The women’s rights movement in the US began in the second half of the 19th century when activists systematically began to advocate and lobby for women’s suffrage (right to vote).
Women’s suffrage associations formed starting 1869 and merged into a single big association in 1890. During this time, women’s voting rights were typically advocated through state and national conventions, but also through peaceful marches and protests.
In 1869, activists lobbied for the Fifteenth Amendment of the US Constitution, granting African Americans voting rights, to also include women, but without success. However, in the following years, suffrage activists managed to obtain voting and civil rights for women in several states. The movement for women’s suffrage was met with opposition from many politicians and even from some women.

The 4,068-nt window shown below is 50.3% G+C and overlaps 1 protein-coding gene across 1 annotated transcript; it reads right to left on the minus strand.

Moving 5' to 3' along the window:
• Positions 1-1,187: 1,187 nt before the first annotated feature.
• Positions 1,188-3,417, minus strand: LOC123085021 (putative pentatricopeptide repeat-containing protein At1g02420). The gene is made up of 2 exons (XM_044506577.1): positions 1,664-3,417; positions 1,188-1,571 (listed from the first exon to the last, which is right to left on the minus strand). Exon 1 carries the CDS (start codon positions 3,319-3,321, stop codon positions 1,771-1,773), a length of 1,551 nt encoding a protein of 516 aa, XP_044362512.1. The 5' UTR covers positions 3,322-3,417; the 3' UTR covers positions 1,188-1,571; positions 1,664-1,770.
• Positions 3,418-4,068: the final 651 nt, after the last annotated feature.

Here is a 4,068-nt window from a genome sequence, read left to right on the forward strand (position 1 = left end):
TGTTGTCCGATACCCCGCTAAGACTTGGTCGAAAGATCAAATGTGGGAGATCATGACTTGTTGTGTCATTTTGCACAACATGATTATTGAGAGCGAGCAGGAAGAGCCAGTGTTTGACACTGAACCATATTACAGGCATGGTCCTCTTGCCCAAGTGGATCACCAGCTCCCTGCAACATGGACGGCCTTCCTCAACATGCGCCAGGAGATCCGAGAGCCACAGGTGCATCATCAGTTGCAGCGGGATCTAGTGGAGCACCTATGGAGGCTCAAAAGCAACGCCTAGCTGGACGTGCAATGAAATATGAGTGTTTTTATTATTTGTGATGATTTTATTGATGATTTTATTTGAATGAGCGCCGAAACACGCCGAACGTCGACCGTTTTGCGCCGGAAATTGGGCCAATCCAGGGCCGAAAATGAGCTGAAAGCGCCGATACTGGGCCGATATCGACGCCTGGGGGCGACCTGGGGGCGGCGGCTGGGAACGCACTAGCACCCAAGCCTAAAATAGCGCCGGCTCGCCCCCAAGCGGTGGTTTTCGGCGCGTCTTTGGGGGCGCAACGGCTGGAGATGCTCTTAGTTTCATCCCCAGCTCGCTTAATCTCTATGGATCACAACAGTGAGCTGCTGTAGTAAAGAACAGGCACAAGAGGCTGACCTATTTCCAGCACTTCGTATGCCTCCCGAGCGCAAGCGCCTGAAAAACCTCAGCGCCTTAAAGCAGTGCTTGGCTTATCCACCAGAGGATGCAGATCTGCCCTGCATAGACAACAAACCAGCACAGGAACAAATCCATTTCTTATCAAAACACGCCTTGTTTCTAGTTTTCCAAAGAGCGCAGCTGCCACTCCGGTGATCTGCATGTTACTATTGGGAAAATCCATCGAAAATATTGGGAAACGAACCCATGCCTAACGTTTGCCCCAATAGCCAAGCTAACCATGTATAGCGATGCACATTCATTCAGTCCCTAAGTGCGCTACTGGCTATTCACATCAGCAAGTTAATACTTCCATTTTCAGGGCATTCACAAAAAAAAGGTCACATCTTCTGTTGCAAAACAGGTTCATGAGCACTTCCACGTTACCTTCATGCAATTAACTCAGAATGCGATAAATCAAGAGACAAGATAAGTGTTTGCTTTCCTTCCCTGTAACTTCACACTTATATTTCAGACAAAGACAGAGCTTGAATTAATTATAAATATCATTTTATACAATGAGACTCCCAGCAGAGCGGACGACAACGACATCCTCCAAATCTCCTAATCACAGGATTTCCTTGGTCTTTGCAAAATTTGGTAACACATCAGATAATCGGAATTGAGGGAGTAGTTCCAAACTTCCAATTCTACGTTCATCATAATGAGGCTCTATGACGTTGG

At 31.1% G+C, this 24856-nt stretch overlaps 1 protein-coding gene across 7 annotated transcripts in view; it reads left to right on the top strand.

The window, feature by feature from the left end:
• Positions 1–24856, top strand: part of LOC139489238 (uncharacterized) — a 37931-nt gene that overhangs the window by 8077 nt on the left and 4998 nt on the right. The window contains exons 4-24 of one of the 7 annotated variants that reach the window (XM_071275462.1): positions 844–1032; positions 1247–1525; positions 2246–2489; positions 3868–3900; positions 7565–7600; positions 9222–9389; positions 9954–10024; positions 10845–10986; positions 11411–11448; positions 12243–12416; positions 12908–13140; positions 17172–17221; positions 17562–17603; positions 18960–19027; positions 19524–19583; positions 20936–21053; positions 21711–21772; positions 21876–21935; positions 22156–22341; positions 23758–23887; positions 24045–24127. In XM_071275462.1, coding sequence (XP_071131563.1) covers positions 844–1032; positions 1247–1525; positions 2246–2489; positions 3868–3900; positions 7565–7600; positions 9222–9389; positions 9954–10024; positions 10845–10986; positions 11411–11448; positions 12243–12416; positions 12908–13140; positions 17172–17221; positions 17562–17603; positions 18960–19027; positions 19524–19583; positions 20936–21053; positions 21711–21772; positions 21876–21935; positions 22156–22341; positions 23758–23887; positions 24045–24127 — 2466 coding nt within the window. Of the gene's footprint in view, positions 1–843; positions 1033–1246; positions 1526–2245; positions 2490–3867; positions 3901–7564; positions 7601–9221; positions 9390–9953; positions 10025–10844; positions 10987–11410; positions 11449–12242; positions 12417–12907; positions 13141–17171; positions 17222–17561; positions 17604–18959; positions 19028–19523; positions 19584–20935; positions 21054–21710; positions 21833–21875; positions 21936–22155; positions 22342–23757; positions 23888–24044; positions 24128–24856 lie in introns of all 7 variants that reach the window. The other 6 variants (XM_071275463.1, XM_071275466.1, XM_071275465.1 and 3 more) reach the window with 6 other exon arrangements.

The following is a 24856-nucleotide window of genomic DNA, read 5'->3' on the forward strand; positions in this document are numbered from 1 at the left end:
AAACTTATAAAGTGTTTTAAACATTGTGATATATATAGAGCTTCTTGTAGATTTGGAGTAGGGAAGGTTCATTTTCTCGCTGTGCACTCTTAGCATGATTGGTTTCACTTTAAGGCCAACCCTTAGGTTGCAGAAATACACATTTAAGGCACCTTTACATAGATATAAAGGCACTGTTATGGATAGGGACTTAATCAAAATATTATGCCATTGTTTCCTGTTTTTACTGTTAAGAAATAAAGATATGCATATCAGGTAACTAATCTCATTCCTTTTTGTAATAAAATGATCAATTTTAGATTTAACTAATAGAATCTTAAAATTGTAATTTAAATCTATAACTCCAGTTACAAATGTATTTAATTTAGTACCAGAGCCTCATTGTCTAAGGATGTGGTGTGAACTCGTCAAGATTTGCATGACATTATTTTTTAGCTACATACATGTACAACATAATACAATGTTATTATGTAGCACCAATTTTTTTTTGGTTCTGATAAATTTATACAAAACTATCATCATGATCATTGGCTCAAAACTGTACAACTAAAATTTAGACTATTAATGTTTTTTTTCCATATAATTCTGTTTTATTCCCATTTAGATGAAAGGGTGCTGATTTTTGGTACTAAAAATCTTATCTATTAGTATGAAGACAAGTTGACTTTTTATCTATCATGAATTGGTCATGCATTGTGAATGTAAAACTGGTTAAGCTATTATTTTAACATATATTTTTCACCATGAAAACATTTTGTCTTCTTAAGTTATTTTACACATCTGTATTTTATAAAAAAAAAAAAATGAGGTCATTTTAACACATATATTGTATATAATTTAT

By 1916, women’s suffrage became a national issue thanks to strong activism. Following World War I, all women were granted voting rights in 1920 through the Nineteenth Amendment to the US Constitution.
The women’s rights movement was also supported by the civil rights movement as the Civil Rights Act of 1964 and the Voting Rights Act of...